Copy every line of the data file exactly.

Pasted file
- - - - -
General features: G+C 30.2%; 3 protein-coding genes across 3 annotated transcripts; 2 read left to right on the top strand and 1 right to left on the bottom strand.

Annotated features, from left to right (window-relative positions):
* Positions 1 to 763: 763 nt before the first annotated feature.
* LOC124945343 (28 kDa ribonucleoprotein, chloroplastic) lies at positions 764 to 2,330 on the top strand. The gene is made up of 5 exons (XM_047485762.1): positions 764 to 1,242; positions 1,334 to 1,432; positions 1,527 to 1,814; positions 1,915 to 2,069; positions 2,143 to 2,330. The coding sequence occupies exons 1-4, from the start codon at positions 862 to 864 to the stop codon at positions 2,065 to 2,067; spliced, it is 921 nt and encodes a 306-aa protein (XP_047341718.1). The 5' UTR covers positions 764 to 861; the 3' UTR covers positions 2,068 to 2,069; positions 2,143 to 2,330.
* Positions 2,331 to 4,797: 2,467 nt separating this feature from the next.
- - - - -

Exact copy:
General features: G+C 30.2%; 3 protein-coding genes across 3 annotated transcripts; 2 read left to right on the top strand and 1 right to left on the bottom strand.

Annotated features, from left to right (window-relative positions):
* Positions 1 to 763: 763 nt before the first annotated feature.
* LOC124945343 (28 kDa ribonucleoprotein, chloroplastic) lies at positions 764 to 2,330 on the top strand. The gene is made up of 5 exons (XM_047485762.1): positions 764 to 1,242; positions 1,334 to 1,432; positions 1,527 to 1,814; positions 1,915 to 2,069; positions 2,143 to 2,330. The coding sequence occupies exons 1-4, from the start codon at positions 862 to 864 to the stop codon at positions 2,065 to 2,067; spliced, it is 921 nt and encodes a 306-aa protein (XP_047341718.1). The 5' UTR covers positions 764 to 861; the 3' UTR covers positions 2,068 to 2,069; positions 2,143 to 2,330.
* Positions 2,331 to 4,797: 2,467 nt separating this feature from the next.